"New York values": Idiosyncratic New York policies won't work elsewhere

As a Brooklyn resident for the last four years and transplanted Angeleno, I can testify that New York is an odd model upon which to base governing ideas elsewhere, unless you’re deliberately trying to create gaping potholes, shabby airports, and mind-boggling corruption scandals.

No other polity in America has New York’s combination of high taxes, high culture, entrepreneurial excellence, arcane Progressive-era governance structures, lousy Irish bars, and a thousand things besides. It’s a great and thrilling place to live. Those who master these idiosyncratic ropes of government and commerce tend to be larger-than-life caricatures — the vulgar and successful con man, the self-made industrialist who gets things done, the carpetbagging success story looking for the big stage; the sidewalk socialist barking amiably about politics.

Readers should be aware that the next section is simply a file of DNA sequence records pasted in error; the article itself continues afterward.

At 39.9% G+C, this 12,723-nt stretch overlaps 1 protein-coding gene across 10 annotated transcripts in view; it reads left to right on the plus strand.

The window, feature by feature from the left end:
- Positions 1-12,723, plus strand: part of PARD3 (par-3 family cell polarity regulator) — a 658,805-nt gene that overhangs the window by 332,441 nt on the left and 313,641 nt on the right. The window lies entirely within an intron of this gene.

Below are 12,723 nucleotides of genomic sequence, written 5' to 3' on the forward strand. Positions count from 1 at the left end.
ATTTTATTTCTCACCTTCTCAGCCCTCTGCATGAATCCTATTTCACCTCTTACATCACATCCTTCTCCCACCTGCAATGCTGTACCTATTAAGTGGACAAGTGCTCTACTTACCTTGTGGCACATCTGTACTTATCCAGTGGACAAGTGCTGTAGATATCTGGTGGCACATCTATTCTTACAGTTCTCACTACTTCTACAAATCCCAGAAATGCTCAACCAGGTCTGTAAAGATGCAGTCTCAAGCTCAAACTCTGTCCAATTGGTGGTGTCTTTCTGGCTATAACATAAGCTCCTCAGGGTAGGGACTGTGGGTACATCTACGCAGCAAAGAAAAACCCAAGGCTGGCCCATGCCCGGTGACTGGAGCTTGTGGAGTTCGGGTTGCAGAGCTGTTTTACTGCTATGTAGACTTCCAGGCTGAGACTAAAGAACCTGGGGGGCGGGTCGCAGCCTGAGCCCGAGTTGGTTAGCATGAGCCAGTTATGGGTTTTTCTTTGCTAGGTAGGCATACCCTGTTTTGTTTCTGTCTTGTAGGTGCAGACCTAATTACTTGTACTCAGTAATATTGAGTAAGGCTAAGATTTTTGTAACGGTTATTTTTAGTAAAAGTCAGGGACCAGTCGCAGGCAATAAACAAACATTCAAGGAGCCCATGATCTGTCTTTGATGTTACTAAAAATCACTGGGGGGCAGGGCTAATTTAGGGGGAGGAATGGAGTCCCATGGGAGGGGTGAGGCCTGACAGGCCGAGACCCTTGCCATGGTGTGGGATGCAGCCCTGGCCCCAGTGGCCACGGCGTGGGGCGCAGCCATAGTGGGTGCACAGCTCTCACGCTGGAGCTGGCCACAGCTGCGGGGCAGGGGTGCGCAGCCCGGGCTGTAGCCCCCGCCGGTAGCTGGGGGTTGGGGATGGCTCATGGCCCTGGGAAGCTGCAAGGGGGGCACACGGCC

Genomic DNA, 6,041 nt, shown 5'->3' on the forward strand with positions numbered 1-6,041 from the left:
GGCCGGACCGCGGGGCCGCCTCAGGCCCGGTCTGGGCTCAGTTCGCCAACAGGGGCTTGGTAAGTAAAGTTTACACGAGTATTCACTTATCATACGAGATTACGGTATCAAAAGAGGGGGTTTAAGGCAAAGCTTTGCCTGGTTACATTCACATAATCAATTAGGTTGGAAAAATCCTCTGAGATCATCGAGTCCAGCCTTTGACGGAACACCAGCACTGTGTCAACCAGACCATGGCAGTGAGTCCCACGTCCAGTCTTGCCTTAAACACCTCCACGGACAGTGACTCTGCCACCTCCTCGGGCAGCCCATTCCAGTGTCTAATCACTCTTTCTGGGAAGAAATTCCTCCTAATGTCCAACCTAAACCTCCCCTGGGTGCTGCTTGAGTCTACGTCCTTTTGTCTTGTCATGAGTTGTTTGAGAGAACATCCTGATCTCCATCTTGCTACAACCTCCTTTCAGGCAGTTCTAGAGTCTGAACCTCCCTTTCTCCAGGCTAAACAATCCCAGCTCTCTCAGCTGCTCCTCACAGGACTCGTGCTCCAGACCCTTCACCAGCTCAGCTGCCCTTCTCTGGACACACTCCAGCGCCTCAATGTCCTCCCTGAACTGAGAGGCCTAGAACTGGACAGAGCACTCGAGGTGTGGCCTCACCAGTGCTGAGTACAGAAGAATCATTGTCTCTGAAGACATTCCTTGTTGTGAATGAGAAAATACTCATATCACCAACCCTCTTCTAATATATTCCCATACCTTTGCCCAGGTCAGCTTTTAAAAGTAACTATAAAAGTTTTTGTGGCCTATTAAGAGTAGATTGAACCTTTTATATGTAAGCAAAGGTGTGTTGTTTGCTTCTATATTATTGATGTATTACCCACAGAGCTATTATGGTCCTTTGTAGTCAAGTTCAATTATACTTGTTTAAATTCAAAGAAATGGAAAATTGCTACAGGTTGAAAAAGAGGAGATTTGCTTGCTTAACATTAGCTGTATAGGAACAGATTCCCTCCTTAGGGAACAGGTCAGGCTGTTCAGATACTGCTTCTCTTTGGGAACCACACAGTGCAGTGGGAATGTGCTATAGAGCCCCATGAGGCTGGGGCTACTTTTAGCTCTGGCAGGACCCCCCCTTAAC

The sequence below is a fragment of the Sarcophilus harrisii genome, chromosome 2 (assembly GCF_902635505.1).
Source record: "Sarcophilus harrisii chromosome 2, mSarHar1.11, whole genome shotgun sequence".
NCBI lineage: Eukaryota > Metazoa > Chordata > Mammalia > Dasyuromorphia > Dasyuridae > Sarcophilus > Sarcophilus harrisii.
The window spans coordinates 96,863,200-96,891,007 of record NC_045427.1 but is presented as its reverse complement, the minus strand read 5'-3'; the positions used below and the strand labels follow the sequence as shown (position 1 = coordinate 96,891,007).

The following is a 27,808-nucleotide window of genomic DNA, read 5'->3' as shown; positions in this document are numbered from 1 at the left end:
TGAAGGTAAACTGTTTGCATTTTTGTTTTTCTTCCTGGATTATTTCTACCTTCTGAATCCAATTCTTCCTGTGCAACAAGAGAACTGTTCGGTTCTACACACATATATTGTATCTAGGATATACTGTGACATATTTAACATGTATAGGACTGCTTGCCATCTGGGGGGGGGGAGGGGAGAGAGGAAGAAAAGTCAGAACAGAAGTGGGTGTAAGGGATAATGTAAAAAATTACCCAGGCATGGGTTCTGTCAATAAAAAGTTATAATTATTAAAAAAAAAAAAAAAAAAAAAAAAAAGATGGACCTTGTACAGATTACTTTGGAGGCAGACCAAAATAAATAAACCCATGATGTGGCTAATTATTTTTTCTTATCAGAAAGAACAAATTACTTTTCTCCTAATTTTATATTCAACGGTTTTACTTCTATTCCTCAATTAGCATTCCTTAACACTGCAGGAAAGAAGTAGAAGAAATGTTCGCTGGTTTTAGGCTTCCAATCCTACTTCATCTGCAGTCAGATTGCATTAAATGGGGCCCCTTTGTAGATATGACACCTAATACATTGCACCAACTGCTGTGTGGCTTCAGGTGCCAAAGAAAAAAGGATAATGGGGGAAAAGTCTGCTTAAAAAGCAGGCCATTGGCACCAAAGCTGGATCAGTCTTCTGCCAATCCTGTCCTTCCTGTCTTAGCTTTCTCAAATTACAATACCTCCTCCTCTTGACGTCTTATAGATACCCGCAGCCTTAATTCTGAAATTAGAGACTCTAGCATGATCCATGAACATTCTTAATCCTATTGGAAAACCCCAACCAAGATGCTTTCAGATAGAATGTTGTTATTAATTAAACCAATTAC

An entertaining and accomplished lot, to be sure, but one that has learned a series of lessons that just shouldn’t be imposed on the rest of us.